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Terrible discoloration on Founder's Briefcase

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    Terrible discoloration on Founder's Briefcase

    Only carried my new Founder's Briefcase 7-8 times and the felt patches on the sides have turned blue from rubbing against my jeans! Has this happened to anyone before with the FB or another bag? Any idea on the best way to clean these patches? Sad to see my nice new (and expensive) briefcase stained so soon from normal use.

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    #2
    Originally posted by JumpJ37 View Post
    Only carried my new Founder's Briefcase 7-8 times and the felt patches on the sides have turned blue from rubbing against my jeans! Has this happened to anyone before with the FB or another bag? Any idea on the best way to clean these patches? Sad to see my nice new (and expensive) briefcase stained so soon from normal use.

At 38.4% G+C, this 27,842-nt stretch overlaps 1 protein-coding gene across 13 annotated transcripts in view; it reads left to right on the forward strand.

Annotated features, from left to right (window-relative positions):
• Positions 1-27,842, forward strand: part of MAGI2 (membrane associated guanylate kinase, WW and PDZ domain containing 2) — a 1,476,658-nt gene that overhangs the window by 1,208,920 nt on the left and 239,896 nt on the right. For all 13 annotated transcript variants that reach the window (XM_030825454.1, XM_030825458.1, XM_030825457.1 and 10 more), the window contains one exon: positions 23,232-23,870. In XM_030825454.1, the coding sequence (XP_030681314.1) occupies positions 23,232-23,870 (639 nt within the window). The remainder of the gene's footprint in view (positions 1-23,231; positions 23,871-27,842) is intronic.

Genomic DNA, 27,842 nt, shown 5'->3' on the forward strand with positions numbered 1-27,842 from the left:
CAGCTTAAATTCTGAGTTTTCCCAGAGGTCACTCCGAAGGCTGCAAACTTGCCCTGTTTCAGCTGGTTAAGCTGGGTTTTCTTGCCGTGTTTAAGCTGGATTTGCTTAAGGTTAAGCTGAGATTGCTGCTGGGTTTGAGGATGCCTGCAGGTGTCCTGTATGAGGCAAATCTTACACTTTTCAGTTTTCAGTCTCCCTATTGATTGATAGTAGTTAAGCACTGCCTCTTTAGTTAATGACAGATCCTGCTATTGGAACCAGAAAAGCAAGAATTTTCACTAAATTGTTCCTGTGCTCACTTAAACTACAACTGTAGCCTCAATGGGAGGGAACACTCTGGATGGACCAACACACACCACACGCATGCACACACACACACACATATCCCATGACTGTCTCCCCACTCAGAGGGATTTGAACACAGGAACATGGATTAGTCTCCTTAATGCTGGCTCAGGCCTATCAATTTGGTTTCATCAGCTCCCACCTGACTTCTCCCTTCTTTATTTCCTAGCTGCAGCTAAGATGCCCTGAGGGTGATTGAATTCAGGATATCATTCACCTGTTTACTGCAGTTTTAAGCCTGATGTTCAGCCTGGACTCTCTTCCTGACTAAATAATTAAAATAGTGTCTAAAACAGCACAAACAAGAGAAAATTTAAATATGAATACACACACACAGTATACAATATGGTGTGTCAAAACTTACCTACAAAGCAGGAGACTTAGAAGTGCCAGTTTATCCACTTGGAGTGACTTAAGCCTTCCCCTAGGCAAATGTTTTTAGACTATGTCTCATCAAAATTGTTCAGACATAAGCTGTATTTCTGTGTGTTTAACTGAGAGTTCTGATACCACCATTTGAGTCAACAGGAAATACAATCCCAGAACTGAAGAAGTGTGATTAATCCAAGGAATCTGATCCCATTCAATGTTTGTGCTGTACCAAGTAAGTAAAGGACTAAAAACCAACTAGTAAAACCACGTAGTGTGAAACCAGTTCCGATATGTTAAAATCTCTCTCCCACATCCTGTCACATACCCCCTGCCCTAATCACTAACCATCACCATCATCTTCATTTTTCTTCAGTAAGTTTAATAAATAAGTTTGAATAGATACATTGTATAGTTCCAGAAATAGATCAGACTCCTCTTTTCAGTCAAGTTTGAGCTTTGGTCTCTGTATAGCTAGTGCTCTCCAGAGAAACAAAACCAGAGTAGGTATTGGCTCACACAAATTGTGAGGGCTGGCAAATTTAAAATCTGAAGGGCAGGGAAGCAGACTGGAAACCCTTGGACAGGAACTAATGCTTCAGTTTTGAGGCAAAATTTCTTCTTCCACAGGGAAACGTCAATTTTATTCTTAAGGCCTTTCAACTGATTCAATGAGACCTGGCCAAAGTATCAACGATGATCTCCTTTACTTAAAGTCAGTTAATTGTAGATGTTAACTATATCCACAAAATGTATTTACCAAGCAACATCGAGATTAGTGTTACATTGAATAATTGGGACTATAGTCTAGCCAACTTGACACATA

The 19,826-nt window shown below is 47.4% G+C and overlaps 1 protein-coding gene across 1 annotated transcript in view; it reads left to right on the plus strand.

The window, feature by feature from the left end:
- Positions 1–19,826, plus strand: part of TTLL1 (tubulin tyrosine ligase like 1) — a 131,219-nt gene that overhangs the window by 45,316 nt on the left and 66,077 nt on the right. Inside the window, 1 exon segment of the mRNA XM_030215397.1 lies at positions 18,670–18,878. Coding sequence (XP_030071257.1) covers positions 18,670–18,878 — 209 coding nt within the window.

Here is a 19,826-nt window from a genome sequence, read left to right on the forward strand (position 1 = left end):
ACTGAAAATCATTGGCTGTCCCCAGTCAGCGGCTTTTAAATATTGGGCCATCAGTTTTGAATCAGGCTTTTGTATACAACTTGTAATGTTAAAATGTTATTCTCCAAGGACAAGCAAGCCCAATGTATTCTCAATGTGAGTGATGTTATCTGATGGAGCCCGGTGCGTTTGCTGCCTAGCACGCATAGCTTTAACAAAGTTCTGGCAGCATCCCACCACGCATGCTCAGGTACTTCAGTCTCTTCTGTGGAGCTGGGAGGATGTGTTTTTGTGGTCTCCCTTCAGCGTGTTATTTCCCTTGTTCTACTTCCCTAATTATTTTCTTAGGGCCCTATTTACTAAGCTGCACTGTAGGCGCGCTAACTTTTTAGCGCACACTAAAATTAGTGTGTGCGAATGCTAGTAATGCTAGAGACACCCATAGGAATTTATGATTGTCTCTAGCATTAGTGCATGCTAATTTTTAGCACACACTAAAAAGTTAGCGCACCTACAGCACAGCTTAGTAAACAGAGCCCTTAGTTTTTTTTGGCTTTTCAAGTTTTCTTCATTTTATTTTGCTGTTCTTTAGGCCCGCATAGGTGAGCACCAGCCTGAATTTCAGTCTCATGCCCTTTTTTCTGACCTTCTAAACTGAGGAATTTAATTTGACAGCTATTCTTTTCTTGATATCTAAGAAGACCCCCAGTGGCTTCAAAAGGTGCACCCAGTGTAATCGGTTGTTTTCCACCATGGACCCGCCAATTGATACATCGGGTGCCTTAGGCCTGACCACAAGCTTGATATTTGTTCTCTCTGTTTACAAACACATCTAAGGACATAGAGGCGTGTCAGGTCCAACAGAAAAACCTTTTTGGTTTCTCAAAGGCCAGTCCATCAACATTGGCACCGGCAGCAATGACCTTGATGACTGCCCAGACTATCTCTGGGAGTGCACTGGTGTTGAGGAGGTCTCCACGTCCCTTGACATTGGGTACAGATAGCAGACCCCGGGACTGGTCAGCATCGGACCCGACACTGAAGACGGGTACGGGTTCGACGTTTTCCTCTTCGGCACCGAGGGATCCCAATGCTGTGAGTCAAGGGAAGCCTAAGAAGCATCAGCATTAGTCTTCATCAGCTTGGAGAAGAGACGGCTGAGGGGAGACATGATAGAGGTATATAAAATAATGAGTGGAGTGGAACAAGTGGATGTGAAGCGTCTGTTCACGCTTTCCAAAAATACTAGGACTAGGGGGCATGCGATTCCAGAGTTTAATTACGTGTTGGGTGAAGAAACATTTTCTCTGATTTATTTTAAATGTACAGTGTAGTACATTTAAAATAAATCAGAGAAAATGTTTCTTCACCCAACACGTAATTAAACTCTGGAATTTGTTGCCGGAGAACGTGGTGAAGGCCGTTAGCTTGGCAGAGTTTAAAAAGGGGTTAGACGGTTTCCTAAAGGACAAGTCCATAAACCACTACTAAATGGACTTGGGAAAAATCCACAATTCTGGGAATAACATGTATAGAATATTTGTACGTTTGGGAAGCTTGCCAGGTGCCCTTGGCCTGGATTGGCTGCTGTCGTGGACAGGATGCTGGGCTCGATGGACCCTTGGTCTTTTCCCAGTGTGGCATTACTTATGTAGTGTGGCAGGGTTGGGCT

[ATTACH=CONFIG]17454[/ATTACH]
    What a bummer! I don't have advice on cleaning the fabric, but that happens to my sisters' leather seats in their cars all the time when they wear dark wash jeans.


    Sent from my iPhone using Tapatalk

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      #3
      Blame your jeans, not the bag.

      Comment


        #4
        Blame the jeans, not the bag, is right.

        Indigo is a vat dye. It is very different from other dyes.

        Most dyes, you put the dye in water with other chemicals to make the dyes bond to the fiber, and then you put the fabric in the water and the fabric turns the color of the dye bath.